Today more Americans are dissatisfied with the War in Iraq than ever. Roughly half the country disapproves of U.S. policy in Iraq. The major arguments against the war have been proven correct: no weapons of mass destruction or weapons programs have been discovered. George W. Bush's promise to deliver a free and stable democracy to Iraq seems unlikely at best, cynical at worst, in the context of ongoing war profiteering by administration-linked corporations such as Halliburton. The notion that the Iraqi war is part of a broader War on Terrorism has been dashed, as international terrorist organizations use Iraq as a rallying point against the United States, and as American resources that might have gone to combat terrorism are soaked up by the Iraqi campaign. While the initial phase of the war may have been a swift American victory, the remaining months and years of occupation are proving to be a grinding, bloody conflict.
Americans are frustrated with the given explanation for war and the cost -- human and financial -- of the occupation. This frustration has generated a groundswell of support for the Democratic presidential candidates who have, to varying degrees, criticized President Bush for his policies in Iraq, though four of these candidates struggle to explain why they voted for the authorization of force.
While the candidates debate, the conflict rages on. American soldiers continue to come home in flag-draped coffins. Electricity remains blacked-out in Baghdad, and the entire country continues to descend into chaos, all for a cause that has been proven to be nothing but smoke and mirrors. The Bush administration believes that Americans should "tough out" the duration of the conflict. Unlike the soldiers who endure the day-to-day horrors of keeping up the occupation, Bush was unwilling to spend more than two hours in Iraq for Thanksgiving.
But where is the peace movement? Where are the millions who last winter marched against the imminent war? This is an appropriate question to ask today, a National Day of Action on college campuses. The Campus Antiwar Network, a national coordinating body, called today's event the first step toward rebuilding the peace movement. Today, on college campuses from San Diego to Boston, there will be demonstrations, art installations and educational events aimed at raising consciousness about the problems of the Iraqi occupation. The Yale Coalition for Peace asks that students wear white arm bands as a sign of protest against the failures of the occupation.
The peace movement has been largely dormant for months now, after President Bush, in a move designed to break the back of the movement, declared the end of hostilities in Iraq. But Defense Secretary Donald Rumsfeld admitted in a memo that the military venture in Iraq will be a "long hard slog," undermining the "Mission Accomplished" idea of Bush's triumphant speech in May and supporting the rationale for a revived peace movement.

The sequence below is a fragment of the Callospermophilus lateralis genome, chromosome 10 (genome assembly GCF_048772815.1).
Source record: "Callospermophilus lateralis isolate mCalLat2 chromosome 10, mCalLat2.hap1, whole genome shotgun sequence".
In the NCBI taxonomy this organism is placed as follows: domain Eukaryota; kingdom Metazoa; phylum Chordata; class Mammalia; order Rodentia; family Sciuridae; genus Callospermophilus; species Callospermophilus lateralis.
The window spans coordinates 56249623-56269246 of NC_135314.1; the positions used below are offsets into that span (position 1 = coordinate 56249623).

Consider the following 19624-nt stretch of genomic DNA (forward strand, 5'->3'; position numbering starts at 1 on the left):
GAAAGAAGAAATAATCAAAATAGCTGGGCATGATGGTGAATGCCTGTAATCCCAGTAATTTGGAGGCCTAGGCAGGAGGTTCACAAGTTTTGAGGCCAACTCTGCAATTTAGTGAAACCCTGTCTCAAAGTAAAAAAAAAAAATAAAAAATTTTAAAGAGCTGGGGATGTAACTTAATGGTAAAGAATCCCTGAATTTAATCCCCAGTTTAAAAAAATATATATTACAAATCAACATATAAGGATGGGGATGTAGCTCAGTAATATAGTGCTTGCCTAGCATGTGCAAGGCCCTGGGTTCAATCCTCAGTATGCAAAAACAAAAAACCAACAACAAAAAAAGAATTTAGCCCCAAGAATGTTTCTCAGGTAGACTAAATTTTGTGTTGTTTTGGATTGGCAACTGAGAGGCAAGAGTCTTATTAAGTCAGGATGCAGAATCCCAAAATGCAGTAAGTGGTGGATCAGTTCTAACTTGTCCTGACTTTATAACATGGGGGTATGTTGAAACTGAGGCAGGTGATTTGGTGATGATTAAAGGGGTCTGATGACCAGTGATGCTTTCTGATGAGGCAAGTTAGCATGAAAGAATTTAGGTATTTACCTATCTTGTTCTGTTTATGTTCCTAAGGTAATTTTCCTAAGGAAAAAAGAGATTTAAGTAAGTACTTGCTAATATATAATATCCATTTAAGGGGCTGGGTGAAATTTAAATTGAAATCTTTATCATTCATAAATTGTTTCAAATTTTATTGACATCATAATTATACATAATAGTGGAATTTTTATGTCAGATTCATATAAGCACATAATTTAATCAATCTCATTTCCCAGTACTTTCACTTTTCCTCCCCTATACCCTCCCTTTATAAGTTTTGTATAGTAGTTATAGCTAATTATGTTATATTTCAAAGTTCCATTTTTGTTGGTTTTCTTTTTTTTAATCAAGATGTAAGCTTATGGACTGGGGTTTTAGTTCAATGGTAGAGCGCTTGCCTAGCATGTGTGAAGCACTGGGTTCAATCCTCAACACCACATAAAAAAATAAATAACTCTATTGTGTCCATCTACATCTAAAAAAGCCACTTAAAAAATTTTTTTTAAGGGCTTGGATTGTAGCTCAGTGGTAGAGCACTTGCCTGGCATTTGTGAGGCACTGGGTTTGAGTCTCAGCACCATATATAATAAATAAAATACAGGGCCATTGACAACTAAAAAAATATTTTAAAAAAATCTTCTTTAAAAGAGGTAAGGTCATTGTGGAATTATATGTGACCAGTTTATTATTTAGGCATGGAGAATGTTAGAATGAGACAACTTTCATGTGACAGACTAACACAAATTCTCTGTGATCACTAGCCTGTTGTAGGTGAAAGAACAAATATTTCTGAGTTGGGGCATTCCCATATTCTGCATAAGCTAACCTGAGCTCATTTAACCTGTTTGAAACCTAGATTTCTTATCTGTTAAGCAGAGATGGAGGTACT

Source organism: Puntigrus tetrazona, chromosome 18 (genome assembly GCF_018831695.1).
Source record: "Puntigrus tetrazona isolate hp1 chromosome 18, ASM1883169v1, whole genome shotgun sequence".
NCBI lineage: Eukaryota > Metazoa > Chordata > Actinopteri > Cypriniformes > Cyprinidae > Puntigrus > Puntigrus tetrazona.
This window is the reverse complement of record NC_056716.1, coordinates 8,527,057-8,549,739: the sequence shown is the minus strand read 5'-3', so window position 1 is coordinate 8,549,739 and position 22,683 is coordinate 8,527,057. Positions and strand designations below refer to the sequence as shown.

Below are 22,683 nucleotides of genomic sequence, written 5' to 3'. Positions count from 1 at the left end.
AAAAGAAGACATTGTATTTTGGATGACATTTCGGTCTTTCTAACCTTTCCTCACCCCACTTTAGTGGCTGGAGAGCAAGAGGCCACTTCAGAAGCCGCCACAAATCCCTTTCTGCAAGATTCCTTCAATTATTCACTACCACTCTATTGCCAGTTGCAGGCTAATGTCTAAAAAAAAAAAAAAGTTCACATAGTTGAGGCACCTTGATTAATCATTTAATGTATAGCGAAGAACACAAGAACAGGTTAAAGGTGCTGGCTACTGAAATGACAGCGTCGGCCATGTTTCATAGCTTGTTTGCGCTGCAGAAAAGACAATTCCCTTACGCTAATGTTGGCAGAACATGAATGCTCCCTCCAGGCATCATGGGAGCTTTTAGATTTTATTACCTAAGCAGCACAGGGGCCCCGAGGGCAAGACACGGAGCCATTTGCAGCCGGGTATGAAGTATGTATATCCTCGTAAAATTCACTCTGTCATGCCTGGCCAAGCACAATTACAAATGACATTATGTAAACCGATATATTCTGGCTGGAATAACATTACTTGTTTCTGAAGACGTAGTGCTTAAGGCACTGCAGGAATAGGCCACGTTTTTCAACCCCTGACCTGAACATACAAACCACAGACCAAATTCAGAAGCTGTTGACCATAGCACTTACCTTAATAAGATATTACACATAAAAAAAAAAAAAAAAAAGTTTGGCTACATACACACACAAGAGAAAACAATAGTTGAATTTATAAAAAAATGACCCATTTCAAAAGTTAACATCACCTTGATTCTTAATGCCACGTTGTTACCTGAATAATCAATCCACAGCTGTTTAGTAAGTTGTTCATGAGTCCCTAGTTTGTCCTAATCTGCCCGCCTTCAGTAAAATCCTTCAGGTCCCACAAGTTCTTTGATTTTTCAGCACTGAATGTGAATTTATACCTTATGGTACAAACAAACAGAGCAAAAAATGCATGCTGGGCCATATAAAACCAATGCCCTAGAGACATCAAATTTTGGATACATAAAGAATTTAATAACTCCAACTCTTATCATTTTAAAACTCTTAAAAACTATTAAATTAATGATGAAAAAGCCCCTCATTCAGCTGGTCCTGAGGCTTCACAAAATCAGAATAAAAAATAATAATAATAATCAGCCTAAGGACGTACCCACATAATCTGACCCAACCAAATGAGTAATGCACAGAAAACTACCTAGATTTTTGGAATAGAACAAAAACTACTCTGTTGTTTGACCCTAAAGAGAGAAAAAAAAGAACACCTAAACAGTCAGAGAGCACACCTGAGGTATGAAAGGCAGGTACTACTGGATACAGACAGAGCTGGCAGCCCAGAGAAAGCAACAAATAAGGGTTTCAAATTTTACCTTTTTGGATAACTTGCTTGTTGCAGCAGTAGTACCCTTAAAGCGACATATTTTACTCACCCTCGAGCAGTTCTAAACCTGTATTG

But at the national conference of the Campus Antiwar Network this October, delegates from dozens of schools argued out the end of the peace movement or its revival. Some who were initially opposed to the war believe that "once we're in, we're in," and that there is no alternative to the current occupation. Others proposed that the United Nations should replace the United States and Britain as the occupying power. Still others want an end to all foreign military involvement in Iraq.
The peace movement must now address a status quo problem, not prevent a future war. Inevitably there is a diversity of opinions as to the best alternative to the current policy. To paraphrase Franklin Roosevelt, there is only one way to go backward, but there are many ways to go forward. Though individuals in the peace movement may disagree about how to go forward, they are certain the movement should lead the nation forward beyond the occupation.
Let today's Day of Action revitalize the peace movement. What matters is not that those who are dissatisfied with the Bush strategy are divided, but that we are united in our dissatisfaction. The peace movement should be at least as important as the 2004 elections in our nation's discourse. Unless people are educated and agitated about the crisis in Iraq, how can one expect Bush to be swept out of office next year? How can one expect a Democratic president to keep his promise and end the occupation swiftly and peacefully? A peace movement is an independent, bottom-up, democratic force. Whether you favor UN involvement or full-blown withdrawal from Iraq, wear an arm band today, and show the Bush administration just what students think of its war. By wearing one, you do not subscribe to a single solution to the problem. You merely signal your dissent.
Jared Malsin is a Freshman in Berkeley College. He is a member of the Yale Coalition for Peace.
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